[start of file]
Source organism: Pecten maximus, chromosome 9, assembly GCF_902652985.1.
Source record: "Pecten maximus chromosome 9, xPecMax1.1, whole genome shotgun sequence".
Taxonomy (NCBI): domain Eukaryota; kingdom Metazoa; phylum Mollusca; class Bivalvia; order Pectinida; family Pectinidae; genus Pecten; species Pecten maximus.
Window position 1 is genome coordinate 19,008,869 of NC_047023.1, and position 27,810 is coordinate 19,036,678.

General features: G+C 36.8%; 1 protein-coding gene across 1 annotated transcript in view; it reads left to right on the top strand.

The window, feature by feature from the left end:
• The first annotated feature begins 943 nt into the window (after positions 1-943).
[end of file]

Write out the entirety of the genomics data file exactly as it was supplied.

Source organism: Pecten maximus, chromosome 9, assembly GCF_902652985.1.
Source record: "Pecten maximus chromosome 9, xPecMax1.1, whole genome shotgun sequence".
Taxonomy (NCBI): domain Eukaryota; kingdom Metazoa; phylum Mollusca; class Bivalvia; order Pectinida; family Pectinidae; genus Pecten; species Pecten maximus.
Window position 1 is genome coordinate 19,008,869 of NC_047023.1, and position 27,810 is coordinate 19,036,678.

General features: G+C 36.8%; 1 protein-coding gene across 1 annotated transcript in view; it reads left to right on the top strand.

The window, feature by feature from the left end:
• The first annotated feature begins 943 nt into the window (after positions 1-943).